Charged For Adventure

Charged For Adventure

Photo by
Atli Freyr Steinsson

“Hey, Tesla, take me to the Westfjords.”

There are two types of people — those who love camping and those who don’t. Thinking about these polar opposites, I always recall a New Girl episode where Schmidt exclaims, “Camping?” to which Winston adds, “Like we’re animals?!” Somehow, I ended up in the first group. I absolutely love camping. 

There’s something weirdly calming about waking up on a half-deflated mat with drops of fresh dew falling on my forehead. Or eating food that I’d normally consider an effortless “meh” lunch, like pasta pesto always tastes better when cooked on a Primus in a slightly scorched pot. Or even forgetting about my skincare routine to the point where a splash of water on the face will do just fine. I love waking up to complete silence, not the din of construction that often serves as the soundtrack to my mornings in 101.

For someone who spends most of their time in the city, mostly stuck in a cramped space staring at a laptop, camping is one of my few chances to reconnect with nature. Call it meditation, if you will.

So, when Tesla offered up a car for my visit to the Skjaldborg Documentary Film Festival, I decided to take it to the extreme and test Tesla’s much-talked-about camping mode. “Do you want to sleep in the car?” my publisher asks, clearly puzzled.

With my travel partner on board and our car fully charged, we leave Reykjavík after work on Friday.

Photo by Atli Freyr Steinsson

We start with over 450 km of range displayed on the touchscreen and a 386 km drive to Patreksfjörður ahead, but things are not as smooth as they sound. The EV range depends greatly on the terrain, driving speed and other factors, so we know we’ll need to charge along the way. But first things first: food. If you’re hungry and plant-based in Borgarnes, here’s a pro tip — head to the Settlement Centre restaurant and try their chilli sin carne, a hearty meal for a fraction of the price of a dinner out in Reykjavík. 

60 kW, Staðarskáli

Travelling with an EV means having to think ahead. Do I really want to see another seal beach? Or can I wait for a toilet break until the gas station with an available charger?

Calculating in the head that we would need approximately 20% charge to use the camping mode, we make our way to the only Tesla Supercharger in the northwest region, located in Staðarskáli. Somehow, I had always assumed that a Supercharger meant the car would receive a mega boost of charge — plug it in and you’re ready to go. Spoiler alert: it doesn’t work quite like that. The Supercharger, however, reduces charging time from four or five hours to just over 80 minutes.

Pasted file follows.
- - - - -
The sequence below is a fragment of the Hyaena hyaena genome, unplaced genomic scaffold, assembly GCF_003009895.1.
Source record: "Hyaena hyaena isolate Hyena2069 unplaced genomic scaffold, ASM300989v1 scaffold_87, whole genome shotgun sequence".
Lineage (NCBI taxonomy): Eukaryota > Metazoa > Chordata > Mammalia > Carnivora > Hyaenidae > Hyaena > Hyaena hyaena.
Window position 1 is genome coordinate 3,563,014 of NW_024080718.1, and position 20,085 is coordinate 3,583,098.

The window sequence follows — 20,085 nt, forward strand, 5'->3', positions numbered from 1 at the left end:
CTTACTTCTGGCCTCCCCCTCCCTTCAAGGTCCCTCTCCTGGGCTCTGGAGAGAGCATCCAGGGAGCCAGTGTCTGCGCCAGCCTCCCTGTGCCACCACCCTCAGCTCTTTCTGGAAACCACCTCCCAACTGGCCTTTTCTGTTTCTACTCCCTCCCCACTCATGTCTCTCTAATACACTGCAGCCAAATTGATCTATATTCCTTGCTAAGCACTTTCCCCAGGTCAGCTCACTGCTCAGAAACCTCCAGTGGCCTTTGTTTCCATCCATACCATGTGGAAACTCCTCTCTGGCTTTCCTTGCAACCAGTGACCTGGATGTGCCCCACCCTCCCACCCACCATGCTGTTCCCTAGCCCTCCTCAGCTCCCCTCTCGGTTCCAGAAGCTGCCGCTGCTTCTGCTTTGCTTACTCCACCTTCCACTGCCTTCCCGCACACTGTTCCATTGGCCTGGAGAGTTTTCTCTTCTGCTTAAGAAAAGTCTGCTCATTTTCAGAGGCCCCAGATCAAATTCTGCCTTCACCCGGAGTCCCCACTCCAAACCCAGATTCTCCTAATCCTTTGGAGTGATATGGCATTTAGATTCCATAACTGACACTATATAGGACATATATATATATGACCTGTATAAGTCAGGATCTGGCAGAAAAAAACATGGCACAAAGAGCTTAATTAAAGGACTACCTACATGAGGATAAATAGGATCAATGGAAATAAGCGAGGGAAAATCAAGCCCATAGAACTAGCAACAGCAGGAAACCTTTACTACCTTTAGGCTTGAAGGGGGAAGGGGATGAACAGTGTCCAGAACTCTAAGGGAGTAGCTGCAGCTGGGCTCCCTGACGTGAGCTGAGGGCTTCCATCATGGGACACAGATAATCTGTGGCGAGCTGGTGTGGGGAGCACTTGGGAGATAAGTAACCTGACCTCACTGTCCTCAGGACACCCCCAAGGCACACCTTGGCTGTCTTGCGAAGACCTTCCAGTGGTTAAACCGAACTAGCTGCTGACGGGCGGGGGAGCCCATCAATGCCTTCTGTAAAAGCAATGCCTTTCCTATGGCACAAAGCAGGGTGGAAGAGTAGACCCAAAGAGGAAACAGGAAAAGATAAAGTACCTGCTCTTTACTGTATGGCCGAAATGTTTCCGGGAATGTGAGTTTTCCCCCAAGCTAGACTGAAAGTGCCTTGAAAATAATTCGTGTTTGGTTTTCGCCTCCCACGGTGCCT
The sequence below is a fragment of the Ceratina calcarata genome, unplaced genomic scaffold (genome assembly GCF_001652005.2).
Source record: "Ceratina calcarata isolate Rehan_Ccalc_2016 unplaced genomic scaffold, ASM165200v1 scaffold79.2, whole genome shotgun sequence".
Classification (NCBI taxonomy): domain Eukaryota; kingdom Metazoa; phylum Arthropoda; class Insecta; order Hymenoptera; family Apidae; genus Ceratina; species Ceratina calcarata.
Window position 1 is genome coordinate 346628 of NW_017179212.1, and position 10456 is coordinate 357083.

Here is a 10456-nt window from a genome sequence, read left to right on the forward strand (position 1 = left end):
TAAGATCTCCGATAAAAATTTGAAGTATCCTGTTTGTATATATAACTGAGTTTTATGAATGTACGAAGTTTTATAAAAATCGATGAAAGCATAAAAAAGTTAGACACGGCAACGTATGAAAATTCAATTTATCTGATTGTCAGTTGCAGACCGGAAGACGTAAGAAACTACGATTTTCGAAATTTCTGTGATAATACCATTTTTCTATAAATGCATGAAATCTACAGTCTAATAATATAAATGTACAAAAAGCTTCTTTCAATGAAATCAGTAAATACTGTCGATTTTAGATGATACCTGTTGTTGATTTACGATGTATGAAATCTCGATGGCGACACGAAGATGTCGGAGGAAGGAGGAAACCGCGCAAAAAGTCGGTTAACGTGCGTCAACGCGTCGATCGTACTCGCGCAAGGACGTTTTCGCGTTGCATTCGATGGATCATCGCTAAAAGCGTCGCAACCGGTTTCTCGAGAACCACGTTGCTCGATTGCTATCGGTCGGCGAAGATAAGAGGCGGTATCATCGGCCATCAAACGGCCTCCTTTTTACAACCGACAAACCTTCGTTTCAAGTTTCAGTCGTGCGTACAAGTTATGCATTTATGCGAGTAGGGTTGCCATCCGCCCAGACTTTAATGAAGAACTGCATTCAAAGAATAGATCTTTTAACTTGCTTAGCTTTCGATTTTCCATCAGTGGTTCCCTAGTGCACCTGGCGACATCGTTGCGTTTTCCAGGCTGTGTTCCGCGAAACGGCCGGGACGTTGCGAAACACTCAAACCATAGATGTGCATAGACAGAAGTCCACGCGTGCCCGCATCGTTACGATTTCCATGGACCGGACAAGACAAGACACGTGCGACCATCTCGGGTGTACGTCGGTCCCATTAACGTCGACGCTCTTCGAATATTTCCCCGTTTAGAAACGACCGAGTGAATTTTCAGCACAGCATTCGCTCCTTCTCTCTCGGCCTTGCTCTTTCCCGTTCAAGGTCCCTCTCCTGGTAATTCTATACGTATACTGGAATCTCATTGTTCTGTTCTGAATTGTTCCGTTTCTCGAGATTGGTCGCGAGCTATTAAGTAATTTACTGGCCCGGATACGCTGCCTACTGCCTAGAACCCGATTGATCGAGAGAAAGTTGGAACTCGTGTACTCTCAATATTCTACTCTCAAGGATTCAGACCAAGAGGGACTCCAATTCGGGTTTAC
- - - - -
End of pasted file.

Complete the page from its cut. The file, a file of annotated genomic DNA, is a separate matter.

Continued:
While we wait for the car to fill its “tank,” we browse through the features of the brand new Model Y. With a gas station soft serve in one hand, we find an option to turn the touchscreen into a fireplace, and no, it’s not as lame as those Windows screensavers. The feature activates hot air circulating around the in-car “fireplace” with flames flickering on screen and the sound of a crackling blaze on the soundsystem. There’s also Netflix, so you can binge on your favourite TV series while you wait for a full charge, plus a bunch of video games you can play using the car’s steering wheel. 

“In the breaks between sorting out the logistics of charging the vehicle, I remind myself that I’m here for the festival fun.”

Once charged, we continue our way westbound. With the thrill of navigating countless potholes along Route 60, I think, “Does this country really need a Ferris wheel?”

15,9 kW, Patreksfjörður

Wild camping is strictly forbidden in Iceland and while in theory, getting away with sleeping in the car in such a distant location sounds like a feasible feat, we opt for a legit option — the Patreksfjörður campsite, offering modest facilities limited to a kitchen and toilets. But first, we make a brief charging pit stop, ensuring we have sufficient battery power to comfortably spend the night inside the car.

When we arrive at the campsite around 1:00 a.m., exhausted from the trip, it’s one of those moments where you just want to sink into bed and fall asleep. But I won’t be seeing my bed for the next three nights and also, let’s not forget it’s May and we’re in Iceland — the midnight sun is shining. Confused whether it’s still sunset or already sunrise, I go to the Tesla’s settings and turn on the “camping” mode, a feature that keeps the car’s interior temperature at whatever level you set it, while regulating airflow and allowing you to use lights, charge devices and play music.